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'Out-of-control' Chinese rocket has landed in the Indian Ocean

Some criticised China for not making an effort to control the descent but China maintained it was "not worth panicking about".

An "out of control" Chinese rocket has landed in the Indian Ocean, China says.

The rocket, called Long March 5B, was launched from Wenchang Space Launch Centre on 29 April to carry Tianhe - the first module of China's future space station - into orbit.

It re-entered the atmosphere at 3.24am UK time, with the bulk of its components destroyed at that point, according to Chinese state media.

The point of impact was somewhere southwest of India and Sri Lanka, they added.

While the timing of the landing had been pinpointed quite closely, the possible landing site had been unclear until the last minutes of the rocket's descent.

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At one stage it was thought the debris trail could fall as far north as New York, Madrid, or Beijing, and as far south as Chile and New Zealand.

Most of the Earth's surface is covered by water so the odds of the debris falling on land were low, and the likelihood of hitting people was even lower, experts had said.

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Nevertheless, uncertainty over the rocket's condition and the vagueness of China's location forecasts had many people looking anxiously towards the sky as the expected landing grew closer.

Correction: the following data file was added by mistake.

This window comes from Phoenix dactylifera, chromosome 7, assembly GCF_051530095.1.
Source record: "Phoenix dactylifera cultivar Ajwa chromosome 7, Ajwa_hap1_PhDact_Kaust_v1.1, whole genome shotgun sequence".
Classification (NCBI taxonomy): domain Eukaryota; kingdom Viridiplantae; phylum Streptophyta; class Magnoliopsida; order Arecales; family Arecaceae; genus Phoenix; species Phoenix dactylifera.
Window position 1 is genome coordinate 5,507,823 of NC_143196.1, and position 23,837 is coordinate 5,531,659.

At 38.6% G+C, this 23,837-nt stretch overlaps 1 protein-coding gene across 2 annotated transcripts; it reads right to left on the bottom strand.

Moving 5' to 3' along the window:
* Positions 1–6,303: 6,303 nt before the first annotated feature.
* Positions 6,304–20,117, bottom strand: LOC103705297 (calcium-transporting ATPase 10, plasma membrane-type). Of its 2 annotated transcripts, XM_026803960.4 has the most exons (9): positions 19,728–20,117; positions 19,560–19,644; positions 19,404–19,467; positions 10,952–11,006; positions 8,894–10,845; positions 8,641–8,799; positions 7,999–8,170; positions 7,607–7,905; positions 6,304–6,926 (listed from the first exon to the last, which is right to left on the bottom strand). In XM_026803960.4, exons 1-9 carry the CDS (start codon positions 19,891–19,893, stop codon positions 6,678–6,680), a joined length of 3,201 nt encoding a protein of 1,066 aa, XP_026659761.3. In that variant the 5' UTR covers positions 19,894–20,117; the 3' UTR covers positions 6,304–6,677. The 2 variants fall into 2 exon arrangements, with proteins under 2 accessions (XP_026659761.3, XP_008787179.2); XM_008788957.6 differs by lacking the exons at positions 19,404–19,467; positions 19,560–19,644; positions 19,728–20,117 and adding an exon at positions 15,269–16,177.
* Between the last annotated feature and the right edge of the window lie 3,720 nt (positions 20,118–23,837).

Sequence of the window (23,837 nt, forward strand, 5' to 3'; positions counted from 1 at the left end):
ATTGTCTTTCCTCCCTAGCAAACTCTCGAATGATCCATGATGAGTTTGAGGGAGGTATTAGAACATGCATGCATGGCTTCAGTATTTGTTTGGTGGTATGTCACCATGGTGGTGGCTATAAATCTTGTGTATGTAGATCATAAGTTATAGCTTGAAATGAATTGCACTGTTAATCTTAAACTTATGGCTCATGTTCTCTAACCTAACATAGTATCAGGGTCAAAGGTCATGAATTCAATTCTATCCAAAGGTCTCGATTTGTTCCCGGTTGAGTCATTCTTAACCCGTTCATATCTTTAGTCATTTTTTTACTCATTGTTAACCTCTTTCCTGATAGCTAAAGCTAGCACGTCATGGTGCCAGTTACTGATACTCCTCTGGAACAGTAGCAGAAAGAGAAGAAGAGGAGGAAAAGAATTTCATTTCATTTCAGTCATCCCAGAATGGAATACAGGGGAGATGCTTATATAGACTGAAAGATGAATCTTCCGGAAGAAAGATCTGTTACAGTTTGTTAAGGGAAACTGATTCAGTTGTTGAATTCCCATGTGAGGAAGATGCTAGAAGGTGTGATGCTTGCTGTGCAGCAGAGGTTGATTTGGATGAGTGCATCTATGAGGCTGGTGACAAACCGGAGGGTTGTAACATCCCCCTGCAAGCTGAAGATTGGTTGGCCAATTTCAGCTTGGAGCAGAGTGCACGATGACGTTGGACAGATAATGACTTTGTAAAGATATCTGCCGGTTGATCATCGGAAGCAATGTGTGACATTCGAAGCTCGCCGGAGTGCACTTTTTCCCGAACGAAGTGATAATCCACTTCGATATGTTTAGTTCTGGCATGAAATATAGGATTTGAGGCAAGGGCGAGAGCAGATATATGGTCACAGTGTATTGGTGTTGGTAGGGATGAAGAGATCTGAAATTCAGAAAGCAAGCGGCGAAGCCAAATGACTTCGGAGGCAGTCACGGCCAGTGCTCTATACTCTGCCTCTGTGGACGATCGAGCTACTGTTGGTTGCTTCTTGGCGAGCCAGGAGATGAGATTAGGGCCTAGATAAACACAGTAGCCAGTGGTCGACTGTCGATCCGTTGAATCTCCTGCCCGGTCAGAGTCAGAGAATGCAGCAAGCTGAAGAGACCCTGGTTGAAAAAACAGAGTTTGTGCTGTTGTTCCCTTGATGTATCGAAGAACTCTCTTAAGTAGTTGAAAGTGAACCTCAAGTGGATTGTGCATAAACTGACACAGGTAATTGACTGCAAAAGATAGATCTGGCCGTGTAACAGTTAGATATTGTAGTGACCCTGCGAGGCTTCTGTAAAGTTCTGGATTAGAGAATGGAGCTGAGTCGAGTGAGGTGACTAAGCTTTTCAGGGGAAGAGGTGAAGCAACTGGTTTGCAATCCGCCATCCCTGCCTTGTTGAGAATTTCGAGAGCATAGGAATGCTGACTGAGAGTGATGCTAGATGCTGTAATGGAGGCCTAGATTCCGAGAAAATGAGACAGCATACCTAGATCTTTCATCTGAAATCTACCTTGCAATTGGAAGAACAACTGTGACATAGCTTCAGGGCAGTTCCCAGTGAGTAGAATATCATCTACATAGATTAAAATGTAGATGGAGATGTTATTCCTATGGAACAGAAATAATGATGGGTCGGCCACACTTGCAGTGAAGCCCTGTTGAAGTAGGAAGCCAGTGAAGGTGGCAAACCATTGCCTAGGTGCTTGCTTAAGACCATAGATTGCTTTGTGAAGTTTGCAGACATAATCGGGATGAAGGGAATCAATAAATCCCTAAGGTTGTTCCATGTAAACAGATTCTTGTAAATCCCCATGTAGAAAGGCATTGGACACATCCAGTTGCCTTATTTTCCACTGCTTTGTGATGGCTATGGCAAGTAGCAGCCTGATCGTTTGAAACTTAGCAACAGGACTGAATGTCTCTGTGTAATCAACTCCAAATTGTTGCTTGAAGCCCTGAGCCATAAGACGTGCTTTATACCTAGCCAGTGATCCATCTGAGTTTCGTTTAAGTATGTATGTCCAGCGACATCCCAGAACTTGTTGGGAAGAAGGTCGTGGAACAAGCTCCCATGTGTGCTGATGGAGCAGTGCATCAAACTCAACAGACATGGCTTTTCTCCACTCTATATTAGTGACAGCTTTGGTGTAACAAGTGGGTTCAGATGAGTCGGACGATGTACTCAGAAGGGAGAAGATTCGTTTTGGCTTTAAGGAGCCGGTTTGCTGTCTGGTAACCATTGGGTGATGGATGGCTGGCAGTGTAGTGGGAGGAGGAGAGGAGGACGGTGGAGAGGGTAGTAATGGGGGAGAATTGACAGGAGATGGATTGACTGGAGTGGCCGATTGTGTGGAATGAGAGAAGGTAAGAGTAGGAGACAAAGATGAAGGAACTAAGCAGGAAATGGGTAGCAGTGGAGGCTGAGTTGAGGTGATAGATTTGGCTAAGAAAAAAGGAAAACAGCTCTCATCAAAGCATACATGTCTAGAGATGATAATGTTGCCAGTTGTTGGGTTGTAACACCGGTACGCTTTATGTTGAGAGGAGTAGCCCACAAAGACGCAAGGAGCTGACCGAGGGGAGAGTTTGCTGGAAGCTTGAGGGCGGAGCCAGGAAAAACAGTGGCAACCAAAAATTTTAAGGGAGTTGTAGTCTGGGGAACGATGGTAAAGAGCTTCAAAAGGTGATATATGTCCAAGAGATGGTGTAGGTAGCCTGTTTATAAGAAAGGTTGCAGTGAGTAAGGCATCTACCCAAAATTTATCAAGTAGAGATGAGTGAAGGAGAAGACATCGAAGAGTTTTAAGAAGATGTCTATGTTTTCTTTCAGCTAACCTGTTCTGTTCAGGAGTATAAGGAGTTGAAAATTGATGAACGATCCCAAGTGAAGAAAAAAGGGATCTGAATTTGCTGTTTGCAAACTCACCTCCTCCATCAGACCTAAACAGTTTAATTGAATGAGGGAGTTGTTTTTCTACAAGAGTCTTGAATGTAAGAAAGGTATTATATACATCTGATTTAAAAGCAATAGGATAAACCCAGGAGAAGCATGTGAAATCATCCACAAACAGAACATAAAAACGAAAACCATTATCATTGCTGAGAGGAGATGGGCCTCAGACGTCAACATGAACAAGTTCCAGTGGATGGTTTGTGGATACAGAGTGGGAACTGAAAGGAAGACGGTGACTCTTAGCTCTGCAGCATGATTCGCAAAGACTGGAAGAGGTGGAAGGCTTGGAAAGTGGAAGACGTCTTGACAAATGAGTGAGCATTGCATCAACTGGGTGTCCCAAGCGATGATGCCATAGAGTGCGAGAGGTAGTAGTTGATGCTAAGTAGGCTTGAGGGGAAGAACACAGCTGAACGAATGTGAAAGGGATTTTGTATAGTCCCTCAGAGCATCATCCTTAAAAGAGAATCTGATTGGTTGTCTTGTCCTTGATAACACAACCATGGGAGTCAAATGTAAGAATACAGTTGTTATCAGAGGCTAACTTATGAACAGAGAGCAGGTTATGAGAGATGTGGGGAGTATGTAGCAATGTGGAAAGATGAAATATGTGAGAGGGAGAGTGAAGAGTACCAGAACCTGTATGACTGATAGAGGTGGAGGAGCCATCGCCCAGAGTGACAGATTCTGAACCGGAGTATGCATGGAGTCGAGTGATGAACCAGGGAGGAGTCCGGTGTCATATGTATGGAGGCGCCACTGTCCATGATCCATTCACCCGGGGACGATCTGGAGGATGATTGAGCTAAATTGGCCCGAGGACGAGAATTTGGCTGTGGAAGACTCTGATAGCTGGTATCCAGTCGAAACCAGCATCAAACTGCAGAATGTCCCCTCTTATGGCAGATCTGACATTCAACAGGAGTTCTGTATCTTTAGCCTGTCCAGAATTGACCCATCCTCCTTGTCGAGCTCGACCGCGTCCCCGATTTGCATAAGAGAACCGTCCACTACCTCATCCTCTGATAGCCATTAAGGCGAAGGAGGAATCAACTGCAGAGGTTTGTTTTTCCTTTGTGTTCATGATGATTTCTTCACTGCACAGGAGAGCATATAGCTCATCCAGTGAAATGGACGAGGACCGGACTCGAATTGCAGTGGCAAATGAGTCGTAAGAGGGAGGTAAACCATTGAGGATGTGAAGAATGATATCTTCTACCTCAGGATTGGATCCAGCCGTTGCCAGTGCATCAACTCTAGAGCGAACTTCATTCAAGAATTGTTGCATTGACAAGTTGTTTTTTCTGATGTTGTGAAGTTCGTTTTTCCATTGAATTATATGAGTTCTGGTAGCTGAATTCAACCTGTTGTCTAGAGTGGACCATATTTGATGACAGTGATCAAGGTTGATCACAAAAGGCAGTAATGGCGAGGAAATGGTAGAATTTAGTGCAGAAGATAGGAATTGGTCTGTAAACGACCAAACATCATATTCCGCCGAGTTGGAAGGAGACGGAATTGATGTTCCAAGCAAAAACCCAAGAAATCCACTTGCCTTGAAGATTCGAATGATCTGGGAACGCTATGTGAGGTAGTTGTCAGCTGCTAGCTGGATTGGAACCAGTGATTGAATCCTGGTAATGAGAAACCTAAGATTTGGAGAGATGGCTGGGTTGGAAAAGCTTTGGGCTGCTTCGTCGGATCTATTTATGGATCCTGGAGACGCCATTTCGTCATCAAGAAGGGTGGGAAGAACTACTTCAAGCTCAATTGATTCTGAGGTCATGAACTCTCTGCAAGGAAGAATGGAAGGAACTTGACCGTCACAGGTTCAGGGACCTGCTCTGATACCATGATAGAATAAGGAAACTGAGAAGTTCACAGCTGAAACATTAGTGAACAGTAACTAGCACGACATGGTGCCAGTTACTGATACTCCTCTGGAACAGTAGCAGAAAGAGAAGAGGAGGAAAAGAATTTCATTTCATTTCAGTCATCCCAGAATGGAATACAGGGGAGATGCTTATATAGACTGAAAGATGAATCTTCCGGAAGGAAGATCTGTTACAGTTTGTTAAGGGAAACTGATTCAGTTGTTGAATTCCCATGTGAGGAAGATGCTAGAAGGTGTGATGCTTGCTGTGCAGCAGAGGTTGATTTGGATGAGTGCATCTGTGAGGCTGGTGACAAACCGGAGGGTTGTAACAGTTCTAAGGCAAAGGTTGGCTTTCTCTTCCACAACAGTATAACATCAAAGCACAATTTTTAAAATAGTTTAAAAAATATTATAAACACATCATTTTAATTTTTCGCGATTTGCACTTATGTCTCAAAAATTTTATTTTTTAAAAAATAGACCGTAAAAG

There was some criticism of China's handling of the situation, with US Defence Secretary Lloyd Austin saying: "There should be a requirement to operate in a safe and thoughtful mode and make sure that we take those kinds of things into consideration as we plan and conduct operations."

Harvard-based astrophysicist Jonathan McDowell told Reuters news agency that, since chunks of NASA space station Skylab fell from orbit in 1979 and landed in Australia, most countries have adjusted their spacecraft design to avoid uncontrolled entries.

"It makes the Chinese rocket designers look lazy that they didn't address this," he said.

Chinese state media had played down fears that the rocket could cause damage, saying it was "not worth panicking about", suggesting it would fall somewhere in international waters.

Pieces from the first Long March, launched last year, fell on Ivory Coast, damaging several buildings but causing no injuries.

The rocket launch is part of China's increasingly ambitious space programme, with Beijing planning at least 10 similar launches to carry equipment into orbit.

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